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Beat the heat: How leaders can work together to address climate change in Asia

Earth Day in April was an opportunity for government and business leaders to commit to act on climate change.
Oliver Tonby

Advises oil and gas, energy, and industrial clients on strategic, development, and operations issues; member of Singapore’s Future Economy Council

Mekala Krishnan

Leads the McKinsey Global Institute’s research on gender economics, inclusive growth, and economic development

We are all feeling the heat. Here in Singapore, from 1980 to 2020, the annual mean temperature increased from 26.9 deg C to 28.0 deg C, according to the National Climate Change Secretariat - but the social and economic impacts of a warming climate are larger and reach far beyond our shores.

Climate change will be on the agenda at the World Economic Forum's Special Annual Meeting 2021 in Singapore in August. This is set to be one of the first global leadership summits to address the challenges of recovering from the Covid-19 pandemic and laying the basis for a more inclusive and sustainable world. A key element of any response will be policies that address the impacts of the changing climate.

One of the most serious of these impacts is from rising heat and humidity levels. Gone unchecked and unmitigated, this will not only mean discomfort to our bodies but also impact our livelihoods, infrastructure, and economy. Adaptation and mitigation to climate change is an imperative of our times.

Recent McKinsey research showed the scale of the impact of rising heat and humidity levels. Under a high emissions climate scenario, we find the impacts are widespread, across many parts of the world.

By 2050, between 500 million and 700 million people in Pakistan, Bangladesh and India could face about a 20 per cent annual probability of lethal heat waves. In parts of India some 30 per cent of annual daylight hours available for work could be lost each year from chronic increases in heat and humidity.

And these countries are not alone. South-east Asia will also face the risk of annual outdoor working hours reduced by extreme heat and humidity and, in China, the average share of outdoor working hours lost each year in exposed areas could increase from 4.5 per cent in 2020 to 6.5 per cent in 2030 and 8.5 per cent in 2050, a near doubling. In Australia, the effects of extreme heat are visible with the increasing intensity of wildfires and droughts.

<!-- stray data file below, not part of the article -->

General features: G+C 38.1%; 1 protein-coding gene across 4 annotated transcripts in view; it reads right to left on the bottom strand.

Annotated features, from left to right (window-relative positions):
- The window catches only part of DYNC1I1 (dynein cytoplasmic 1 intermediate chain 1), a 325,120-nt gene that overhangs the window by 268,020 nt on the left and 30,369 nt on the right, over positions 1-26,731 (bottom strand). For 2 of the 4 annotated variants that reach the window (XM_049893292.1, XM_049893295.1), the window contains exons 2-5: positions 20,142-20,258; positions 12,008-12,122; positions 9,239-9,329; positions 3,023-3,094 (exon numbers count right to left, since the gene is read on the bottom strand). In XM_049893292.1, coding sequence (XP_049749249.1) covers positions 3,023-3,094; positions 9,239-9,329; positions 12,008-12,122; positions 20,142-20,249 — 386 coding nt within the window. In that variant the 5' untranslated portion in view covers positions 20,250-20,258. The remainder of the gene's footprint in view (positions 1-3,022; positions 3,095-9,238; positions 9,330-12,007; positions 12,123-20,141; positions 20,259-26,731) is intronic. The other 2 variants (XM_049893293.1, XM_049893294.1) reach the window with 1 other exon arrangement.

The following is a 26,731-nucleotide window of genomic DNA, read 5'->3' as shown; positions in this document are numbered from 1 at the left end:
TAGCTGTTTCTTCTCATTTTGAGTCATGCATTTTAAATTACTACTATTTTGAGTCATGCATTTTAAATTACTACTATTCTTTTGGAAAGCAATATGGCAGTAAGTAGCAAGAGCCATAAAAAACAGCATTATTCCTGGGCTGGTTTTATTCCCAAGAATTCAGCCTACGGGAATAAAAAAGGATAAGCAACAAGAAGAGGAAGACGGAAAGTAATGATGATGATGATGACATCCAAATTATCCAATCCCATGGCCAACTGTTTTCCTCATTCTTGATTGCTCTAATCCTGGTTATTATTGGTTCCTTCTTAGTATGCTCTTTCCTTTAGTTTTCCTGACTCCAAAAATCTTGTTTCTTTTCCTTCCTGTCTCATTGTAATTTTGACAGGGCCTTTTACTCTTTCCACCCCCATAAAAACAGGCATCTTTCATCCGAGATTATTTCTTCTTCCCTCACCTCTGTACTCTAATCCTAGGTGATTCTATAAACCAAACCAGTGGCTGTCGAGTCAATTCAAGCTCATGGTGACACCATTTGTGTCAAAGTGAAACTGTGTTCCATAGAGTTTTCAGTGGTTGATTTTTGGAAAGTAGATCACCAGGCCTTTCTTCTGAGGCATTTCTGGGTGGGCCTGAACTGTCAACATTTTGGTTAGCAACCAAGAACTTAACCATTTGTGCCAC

More broadly, we find that Asia, in many ways, could be more at risk than other parts of the world. Asia accounts for more than two-thirds of the global GDP at risk from effective outdoor working hours lost due to increased heat and humidity by 2050. Under a high emissions scenario by 2050, up to 1.2 billion people globally could be living in areas with non-zero annual probability of lethal heat waves, with the vast majority in Asia.

Singapore, like other cities in the region, suffers not only from the general rise in temperatures, but also from what is called the urban heat island effect. When we replace natural cover with pavements and buildings, these absorb and retain heat, leading to temperatures in the city that are much higher than in the surrounding country.


Recent research has confirmed the urban heat island effect throughout Asia in big cities such as Bangkok and Jakarta. Rising urbanisation in Asia is leading to an increase in the size of urban heat islands, as well as an increase in their number. In some cities, the night-time temperature can be as much as 7 deg C higher than the surrounding areas.

Mitigating the effects of heat has been a strategic policy of Singapore since its birth. Former prime minister Lee Kuan Yew famously said that the most important invention of the 20th Century was air conditioning, as it allowed workers in hot climates to be as productive as those in cooler climates. Now is the time to find new ways of cooling.

The first pillar of Singapore's Green Plan 2030, announced this year, is called City in Nature. It is an ambitious attempt to sequester carbon dioxide by planting one million trees and setting aside 1,000 hectares for green spaces, of which 200 hectares will be new nature parks.

Due to its strengths as both an R&D and financial hub, Singapore can also take a regional lead in innovation in climate adaptation infrastructure and, by investing in climate mitigation efforts through sustainable investment and sustainability funds. Decarbonisation Partners, a new investment company set up this month by Temasek and BlackRock, is one example.

While Asia stands out as being more exposed to physical climate risk than other parts of the world, it is also positioned to lead the response to these challenges and capture the opportunities that may arise. Adaptive thinking and mitigation design can be included in the infrastructure and urban areas that are still being built in many parts of Asia.

The combination of technology, capital and leadership serves as a model for how we should work together to forge ways of adapting, mitigating and managing climate risks in our region and across the world. By building on ongoing efforts and galvanising support at events like the World Economic Forum, together we can move from just feeling the heat, to beating the heat.

Oliver Tonby is McKinsey's Asia chairman and Mekala Krishnan, a partner at the McKinsey Global Institute.

This article was originally published in The Business Times, Singapore,

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